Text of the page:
Ghost town of Clarksville Oregon

Do you know anything about this town? Have you ever lived here? Please leave your recollections in the comments below!

2 Responses to “Ghost town of Clarksville Oregon

  • drove cattle over it for 20 yrs etc…

  • First things come first – Gold was discovered on Clarks Creek around 1862. According to the story handed down, a group of miners enroute to the Idaho placer mines took the shortest route by way of Clarks Creek, Morman Basin and on down to the Snake River. A man by the name of Clark accidentally shot himself in the foot. While waiting for him to recuperate, the others panned the gravel bars close by. They found gold and went no farther. Word soon got around; soon the population of Clarksville was 200, with smaller population of Chinese.
    About the time of the gold discovery, a man by the name of Koontz came to look for gold, but, being an enterprising fellow, saw the need for lumber to supply the needs of the miners for housing as well as sluice boxes. He found timber close by and set up a whip-saw, but later ditches indicated he used water. To supply the demand for lumber he set up a much larger mill on Burnt River ten miles to the west of Clarksville, again using water power. At Clarksville, there was a post office, a store of sorts, at least one saloon, a slaughterhouse and a boardinghouse to accommodate the miners. The boardinghouse was operated by my grandmother, Johanna Elliott, the Justice of the Peace.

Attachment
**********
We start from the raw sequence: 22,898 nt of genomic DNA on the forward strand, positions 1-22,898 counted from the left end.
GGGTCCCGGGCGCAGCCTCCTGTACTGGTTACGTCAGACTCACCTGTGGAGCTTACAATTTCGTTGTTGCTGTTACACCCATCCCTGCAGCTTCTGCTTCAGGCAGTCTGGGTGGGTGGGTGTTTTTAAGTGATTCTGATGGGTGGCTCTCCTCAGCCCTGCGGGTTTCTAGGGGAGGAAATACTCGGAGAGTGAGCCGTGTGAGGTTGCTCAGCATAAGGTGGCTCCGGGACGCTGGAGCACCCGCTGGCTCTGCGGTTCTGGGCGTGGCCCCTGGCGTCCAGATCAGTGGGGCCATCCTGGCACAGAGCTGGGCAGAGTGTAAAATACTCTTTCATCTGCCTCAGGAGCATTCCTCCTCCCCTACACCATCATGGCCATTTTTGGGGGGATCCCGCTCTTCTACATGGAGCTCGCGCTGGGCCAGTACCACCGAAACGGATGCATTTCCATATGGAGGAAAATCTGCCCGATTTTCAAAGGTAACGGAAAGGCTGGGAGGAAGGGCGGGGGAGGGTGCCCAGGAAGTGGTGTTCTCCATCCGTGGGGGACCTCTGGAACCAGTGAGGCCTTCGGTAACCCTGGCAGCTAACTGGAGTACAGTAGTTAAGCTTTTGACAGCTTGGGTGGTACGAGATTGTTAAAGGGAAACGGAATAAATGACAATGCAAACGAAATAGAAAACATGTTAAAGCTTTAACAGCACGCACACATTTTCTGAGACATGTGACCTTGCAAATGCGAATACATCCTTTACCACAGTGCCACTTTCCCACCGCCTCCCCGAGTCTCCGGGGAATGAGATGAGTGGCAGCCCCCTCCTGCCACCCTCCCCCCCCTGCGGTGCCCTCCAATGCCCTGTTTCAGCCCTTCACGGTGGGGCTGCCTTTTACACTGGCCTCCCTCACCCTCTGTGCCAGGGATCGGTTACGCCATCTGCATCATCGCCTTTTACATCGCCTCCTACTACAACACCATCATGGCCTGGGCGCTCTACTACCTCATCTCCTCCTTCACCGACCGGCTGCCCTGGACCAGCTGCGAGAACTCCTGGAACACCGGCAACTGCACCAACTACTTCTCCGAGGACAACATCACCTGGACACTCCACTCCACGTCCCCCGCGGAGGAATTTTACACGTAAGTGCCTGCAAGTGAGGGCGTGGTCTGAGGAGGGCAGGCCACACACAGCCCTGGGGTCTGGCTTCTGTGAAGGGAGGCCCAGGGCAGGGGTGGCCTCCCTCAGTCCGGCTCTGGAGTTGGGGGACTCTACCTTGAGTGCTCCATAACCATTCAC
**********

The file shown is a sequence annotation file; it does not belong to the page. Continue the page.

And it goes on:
One story is handed down about a couple who rode horse back from Ironside to be married by the Justice of the Peace. He was super tall and she was rather short. Some of the miners speculated how they held hands during the ceremony. The remark was made, “They didn’t. She just ran her arm through his boot strap.”
    Later at Clarks Creek, two different dredges were used to run the gold-bearing gravel that either was mined by the early miners or was too deep to be mined profitably. The first dredge was started at the mouth of Clarks Creek in 1917 but was abandoned in favor of a larger one which could dig much deeper. It began operation in April, 1924, and continued through 1937 when the overburden became to heavy to mine profitably.
    Not much information was handed down about the schools except there were no grades. Pupils went through the books and graduated. One of the early teachers was Helen Stack who later taught school at Baker and the Helen Stack School was named in her honor.
    To further supply the needs of the miners, a brewery was operated by Henry Rusk who first operated a brewery at Amelia near Malheur and, after Clarksville, operated a brewery at Baker.
    After the gold dwindled, some of the miners turned to ranching. Among them was my grandmother, Johanna Elliott, who on grandfather’s death at the age 0f 42 was left with seven children to rise. She took up a homestead four miles east of Hereford, now known as the Sullivan Ranch.
    After the demise of Clarksville, the center of activity moved to Bridgeport where there was a store and post office operated by Jerry Dooley which was moved from Eldorado to Clarksville and finally to Bridgeport.

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